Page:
Tag Archives: science
“. . . no idea has been more destructive of happiness, no philosophy has produced more sorrow, more heartbreak, more suffering and mischief, no idea has contributed more to the erosion of the family than the idea that we are not the offspring of God, but only advanced animals. There flows from that idea the not too subtle perception that we are compelled to yield to every carnal urge, are subject to physical but not to moral law.
The man-from-animal theory…is widely taught and generally accepted as the solution to the mystery of life. I know there are two views on the subject. But it is one thing to measure this theory solely against intellectual or academic standards, quite another to measure it against moral or spiritual or doctrinal standards.” (Boyd K. Packer, The Things of the Soul, pp.109-111)
“Organic evolution is Satan’s chief weapon in this dispensation in his attempt to destroy the divine mission of Jesus Christ. It is a contemptible plot against faith in God and to destroy the effective belief in the divine atonement of our Redeemer through which men may be saved from their sins and find place in the Kingdom of God. There is not and cannot be any compromise between the Gospel of Jesus Christ and the theories of evolution. Were evolution true, there could be no remission of sin.” (Joseph Fielding Smith, Man, His Origin and Destiny, pp. 184-185)
The greatest natural scientist of the eighteenth century, Louis Agassiz is acknowledged even by current researchers as the greatest natural scientist of his day. He established the Ice Age and thus became known as the “Father of the Ice Age.” A noted teacher, Agassiz attracted students from all over the world. His legacy was the comparative method. He established the famous Museum of Comparative Anatomy at Harvard University, and he and his wife established Radcliffe, the great women’s institution of higher education.
Known as the father of electromagnetism, Michael Faraday established the law of electromagnetism, laying the foundation of the sciences of magneto-electricity. “Faraday stands at the head of scientific observers of the nineteenth century, and his discoveries have left their indelible mark on the progress of mankind. To him must be given the credit for the solid foundation of electrical science as it is known today.” One of the most distinguished pioneers in the fields of chemistry as well, Faraday was outstanding in the nineteenth century for his genius as an experimenter.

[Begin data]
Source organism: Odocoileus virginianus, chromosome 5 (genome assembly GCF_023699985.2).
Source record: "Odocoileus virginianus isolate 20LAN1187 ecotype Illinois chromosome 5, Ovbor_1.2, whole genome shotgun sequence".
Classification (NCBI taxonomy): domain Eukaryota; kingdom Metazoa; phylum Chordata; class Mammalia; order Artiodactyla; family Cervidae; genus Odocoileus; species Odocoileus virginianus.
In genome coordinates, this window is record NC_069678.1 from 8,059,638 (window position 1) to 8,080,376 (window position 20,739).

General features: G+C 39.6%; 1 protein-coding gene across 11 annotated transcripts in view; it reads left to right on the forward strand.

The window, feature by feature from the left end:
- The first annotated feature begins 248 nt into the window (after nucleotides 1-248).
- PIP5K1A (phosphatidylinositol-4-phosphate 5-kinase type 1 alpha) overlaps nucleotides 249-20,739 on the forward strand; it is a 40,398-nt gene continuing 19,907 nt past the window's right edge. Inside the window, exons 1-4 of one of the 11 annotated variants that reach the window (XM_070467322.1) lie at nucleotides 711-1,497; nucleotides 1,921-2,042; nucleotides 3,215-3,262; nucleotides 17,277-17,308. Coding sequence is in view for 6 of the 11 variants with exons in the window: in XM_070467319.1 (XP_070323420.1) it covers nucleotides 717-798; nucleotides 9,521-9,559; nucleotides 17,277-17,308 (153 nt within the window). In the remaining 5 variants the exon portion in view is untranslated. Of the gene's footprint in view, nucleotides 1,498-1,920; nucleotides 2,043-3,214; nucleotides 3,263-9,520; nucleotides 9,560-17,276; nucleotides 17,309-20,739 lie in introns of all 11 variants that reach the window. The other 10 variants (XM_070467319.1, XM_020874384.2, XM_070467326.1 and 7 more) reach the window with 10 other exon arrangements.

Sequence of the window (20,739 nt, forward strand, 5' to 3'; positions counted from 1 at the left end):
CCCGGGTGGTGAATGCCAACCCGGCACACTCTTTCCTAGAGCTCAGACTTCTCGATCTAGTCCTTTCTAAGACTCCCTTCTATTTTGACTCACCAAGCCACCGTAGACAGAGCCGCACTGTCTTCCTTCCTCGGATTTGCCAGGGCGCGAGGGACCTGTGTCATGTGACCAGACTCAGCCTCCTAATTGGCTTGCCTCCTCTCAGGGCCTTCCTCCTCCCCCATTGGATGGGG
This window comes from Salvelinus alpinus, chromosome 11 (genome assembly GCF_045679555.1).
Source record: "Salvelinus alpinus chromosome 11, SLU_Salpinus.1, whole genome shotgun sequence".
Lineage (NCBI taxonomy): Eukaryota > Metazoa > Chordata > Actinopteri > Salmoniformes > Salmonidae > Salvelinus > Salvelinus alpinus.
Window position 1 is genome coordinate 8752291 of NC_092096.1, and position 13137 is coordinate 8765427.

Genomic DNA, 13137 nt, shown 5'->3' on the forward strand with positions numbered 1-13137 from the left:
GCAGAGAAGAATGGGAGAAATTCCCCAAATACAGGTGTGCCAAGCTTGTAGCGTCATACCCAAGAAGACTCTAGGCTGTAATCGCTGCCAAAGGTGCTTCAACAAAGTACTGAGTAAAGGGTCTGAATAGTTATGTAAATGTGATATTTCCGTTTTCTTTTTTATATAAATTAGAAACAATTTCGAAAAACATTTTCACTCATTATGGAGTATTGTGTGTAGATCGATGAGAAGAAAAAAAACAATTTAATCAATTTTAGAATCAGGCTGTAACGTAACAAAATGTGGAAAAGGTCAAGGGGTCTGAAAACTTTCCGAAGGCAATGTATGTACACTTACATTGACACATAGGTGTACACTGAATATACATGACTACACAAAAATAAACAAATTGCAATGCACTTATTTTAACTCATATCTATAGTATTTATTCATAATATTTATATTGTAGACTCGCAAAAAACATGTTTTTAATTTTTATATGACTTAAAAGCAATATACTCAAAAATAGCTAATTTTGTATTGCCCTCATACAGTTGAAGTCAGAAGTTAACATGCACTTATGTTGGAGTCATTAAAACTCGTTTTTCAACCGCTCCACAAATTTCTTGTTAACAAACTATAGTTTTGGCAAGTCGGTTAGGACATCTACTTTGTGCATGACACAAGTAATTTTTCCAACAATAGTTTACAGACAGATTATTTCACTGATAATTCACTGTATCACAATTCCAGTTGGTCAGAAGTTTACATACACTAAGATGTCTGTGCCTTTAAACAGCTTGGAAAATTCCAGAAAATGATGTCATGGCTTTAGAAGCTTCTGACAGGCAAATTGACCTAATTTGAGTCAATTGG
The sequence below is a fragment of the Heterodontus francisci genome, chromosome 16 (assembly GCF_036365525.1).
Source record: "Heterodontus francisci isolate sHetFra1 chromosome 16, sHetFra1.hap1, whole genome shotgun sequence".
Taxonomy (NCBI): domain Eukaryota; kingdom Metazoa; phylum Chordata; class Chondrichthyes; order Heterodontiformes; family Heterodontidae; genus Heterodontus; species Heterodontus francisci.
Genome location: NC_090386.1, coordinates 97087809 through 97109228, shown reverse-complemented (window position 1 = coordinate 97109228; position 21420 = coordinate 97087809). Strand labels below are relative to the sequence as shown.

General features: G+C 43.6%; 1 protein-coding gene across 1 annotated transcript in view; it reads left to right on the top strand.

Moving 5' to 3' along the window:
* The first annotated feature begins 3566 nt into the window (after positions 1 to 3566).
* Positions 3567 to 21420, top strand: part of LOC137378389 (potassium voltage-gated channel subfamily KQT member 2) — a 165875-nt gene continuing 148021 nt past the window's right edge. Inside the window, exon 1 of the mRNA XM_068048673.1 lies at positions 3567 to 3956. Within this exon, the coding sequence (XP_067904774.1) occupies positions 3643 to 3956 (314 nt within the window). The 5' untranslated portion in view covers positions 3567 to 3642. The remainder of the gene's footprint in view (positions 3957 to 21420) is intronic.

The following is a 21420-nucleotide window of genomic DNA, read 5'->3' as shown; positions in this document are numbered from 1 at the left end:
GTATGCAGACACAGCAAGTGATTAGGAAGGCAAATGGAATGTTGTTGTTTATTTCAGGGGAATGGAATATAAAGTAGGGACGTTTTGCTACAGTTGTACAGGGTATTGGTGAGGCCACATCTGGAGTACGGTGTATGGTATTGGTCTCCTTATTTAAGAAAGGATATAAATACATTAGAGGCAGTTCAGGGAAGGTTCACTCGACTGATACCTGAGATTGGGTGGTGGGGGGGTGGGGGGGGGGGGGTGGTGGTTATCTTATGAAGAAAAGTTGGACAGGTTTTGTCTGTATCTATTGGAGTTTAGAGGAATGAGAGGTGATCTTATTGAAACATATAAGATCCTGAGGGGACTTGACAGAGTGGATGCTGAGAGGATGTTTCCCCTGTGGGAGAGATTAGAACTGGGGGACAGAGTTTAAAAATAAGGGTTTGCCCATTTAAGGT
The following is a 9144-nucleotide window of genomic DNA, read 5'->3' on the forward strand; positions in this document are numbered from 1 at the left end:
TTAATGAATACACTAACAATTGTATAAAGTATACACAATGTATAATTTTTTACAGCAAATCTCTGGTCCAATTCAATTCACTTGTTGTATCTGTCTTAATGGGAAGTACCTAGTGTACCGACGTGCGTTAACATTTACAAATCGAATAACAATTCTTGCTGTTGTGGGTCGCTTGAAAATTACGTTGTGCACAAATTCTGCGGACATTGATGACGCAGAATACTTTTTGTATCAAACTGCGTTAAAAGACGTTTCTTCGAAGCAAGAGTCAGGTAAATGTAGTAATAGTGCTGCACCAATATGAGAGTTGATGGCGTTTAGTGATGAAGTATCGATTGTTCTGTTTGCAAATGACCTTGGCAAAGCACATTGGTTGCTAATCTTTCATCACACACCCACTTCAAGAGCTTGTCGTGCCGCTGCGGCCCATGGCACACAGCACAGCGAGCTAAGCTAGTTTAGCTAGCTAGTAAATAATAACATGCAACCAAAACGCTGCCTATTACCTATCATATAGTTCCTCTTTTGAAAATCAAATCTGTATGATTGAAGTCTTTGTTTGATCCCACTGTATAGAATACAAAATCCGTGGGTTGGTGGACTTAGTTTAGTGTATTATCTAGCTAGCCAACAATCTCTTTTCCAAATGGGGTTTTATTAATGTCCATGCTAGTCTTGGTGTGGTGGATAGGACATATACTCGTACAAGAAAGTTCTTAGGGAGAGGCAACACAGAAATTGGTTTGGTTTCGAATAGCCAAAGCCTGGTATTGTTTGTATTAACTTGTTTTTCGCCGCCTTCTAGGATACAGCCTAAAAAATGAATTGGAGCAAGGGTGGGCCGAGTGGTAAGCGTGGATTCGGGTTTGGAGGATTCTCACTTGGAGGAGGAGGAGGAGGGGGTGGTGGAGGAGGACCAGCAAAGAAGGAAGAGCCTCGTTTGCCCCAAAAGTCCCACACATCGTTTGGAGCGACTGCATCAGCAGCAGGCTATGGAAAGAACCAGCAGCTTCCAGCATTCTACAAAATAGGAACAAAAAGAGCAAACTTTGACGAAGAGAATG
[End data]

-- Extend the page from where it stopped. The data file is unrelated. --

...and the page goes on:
Prussian-born Justus von Liebig was the greatest chemist of the nineteenth century. He presented a body of knowledge to the world that revolutionised not only chemistry but other laboratory sciences as well. His experimental method revolutionised science. Utilizing his procedures, and experiment could be tested, repeated, measured, and analyzed with consistent results. Although others had worked with elements of this method, Liebig brought them all together in a workable approach to scientific problems.
Humboldt can be considered one of the last scientists whose mind could incorporate all the scientific fields. The expansive nature of his works even moved his old friend and fellow countryman, Goethe, to say: “[Humboldt] is like a fountain with many pipes. You need only to get a vessel to hold under it, and on any side refreshing streams flow at a mere touch.”
The friend of every cultivated man, Humboldt sought to lose no opportunity to do all the good of which he was capable. His influence on the progress of science is incalculable.